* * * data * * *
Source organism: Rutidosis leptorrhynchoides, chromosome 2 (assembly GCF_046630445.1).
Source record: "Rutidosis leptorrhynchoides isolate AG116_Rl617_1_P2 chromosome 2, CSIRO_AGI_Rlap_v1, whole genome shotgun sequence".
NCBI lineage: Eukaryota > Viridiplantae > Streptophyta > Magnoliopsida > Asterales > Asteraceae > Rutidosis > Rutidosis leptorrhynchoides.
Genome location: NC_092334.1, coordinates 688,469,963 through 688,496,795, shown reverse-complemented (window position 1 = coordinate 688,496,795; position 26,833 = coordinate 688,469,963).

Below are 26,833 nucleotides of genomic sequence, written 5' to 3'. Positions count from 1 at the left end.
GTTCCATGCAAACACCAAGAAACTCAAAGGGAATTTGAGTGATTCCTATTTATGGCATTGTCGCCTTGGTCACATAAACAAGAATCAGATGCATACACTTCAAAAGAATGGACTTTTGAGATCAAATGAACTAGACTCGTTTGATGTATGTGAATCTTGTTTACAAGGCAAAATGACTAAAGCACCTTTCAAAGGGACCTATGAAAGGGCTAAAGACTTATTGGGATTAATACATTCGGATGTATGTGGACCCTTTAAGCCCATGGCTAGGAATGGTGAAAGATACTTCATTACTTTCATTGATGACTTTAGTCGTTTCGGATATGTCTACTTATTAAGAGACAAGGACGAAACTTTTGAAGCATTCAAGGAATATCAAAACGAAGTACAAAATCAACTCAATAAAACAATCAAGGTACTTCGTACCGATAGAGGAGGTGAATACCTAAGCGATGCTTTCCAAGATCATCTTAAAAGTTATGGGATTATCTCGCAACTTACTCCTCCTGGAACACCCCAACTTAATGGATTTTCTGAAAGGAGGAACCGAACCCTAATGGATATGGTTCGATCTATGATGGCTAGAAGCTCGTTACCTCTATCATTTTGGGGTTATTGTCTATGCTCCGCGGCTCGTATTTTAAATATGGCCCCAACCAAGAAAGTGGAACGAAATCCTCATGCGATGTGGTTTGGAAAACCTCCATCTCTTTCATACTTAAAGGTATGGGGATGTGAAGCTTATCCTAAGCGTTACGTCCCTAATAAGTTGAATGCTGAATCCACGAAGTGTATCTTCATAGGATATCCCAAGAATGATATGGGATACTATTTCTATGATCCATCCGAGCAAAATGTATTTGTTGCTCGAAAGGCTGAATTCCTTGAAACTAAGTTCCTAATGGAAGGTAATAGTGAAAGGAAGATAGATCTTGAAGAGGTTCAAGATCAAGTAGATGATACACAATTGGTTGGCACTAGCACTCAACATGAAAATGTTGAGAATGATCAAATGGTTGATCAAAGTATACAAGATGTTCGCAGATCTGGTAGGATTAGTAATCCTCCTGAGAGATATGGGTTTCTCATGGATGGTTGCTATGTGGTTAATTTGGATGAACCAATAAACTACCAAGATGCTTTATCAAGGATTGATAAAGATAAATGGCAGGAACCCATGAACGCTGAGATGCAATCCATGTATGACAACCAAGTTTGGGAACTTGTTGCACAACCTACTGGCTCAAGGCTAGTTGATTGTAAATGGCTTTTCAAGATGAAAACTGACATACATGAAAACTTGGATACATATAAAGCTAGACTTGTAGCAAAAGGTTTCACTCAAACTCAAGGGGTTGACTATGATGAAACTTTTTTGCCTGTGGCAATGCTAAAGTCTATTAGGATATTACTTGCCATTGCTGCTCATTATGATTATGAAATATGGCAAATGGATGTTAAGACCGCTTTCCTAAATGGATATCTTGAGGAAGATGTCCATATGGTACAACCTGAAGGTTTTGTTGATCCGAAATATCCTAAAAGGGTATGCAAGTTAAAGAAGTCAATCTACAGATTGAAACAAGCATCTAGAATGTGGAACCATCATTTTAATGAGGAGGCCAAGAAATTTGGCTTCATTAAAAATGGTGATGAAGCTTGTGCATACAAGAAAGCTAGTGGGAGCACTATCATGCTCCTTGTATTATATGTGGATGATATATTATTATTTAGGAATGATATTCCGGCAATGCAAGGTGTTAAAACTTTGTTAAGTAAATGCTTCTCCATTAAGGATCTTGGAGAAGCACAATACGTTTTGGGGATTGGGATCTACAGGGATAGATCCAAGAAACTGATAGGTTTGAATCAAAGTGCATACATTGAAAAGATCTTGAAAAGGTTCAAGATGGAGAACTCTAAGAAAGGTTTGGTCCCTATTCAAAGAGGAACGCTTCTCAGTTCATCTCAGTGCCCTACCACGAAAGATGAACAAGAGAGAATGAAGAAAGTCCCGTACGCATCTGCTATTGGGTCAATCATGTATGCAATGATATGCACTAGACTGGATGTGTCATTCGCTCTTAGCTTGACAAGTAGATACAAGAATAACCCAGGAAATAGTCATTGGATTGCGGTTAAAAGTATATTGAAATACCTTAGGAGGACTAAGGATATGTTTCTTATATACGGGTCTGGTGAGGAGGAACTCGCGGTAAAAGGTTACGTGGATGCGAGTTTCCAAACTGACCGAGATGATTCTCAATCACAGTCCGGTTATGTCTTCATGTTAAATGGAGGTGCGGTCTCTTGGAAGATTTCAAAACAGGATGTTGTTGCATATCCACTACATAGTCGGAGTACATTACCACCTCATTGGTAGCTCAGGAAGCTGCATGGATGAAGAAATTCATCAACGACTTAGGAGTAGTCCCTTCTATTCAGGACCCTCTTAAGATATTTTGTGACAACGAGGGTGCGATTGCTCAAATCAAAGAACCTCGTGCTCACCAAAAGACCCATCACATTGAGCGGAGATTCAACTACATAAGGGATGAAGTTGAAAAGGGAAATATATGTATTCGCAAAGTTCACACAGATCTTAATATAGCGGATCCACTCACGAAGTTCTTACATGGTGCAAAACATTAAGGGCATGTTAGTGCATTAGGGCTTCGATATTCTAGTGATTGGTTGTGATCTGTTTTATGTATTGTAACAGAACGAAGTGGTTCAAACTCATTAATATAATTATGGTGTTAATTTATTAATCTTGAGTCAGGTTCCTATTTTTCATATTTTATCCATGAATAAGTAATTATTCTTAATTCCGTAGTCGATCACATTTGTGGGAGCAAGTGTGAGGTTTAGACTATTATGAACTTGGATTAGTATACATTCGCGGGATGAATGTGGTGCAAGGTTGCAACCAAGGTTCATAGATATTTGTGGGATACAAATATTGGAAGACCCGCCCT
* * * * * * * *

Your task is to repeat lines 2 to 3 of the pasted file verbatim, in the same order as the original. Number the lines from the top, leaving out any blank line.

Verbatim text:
Source record: "Rutidosis leptorrhynchoides isolate AG116_Rl617_1_P2 chromosome 2, CSIRO_AGI_Rlap_v1, whole genome shotgun sequence".
NCBI lineage: Eukaryota > Viridiplantae > Streptophyta > Magnoliopsida > Asterales > Asteraceae > Rutidosis > Rutidosis leptorrhynchoides.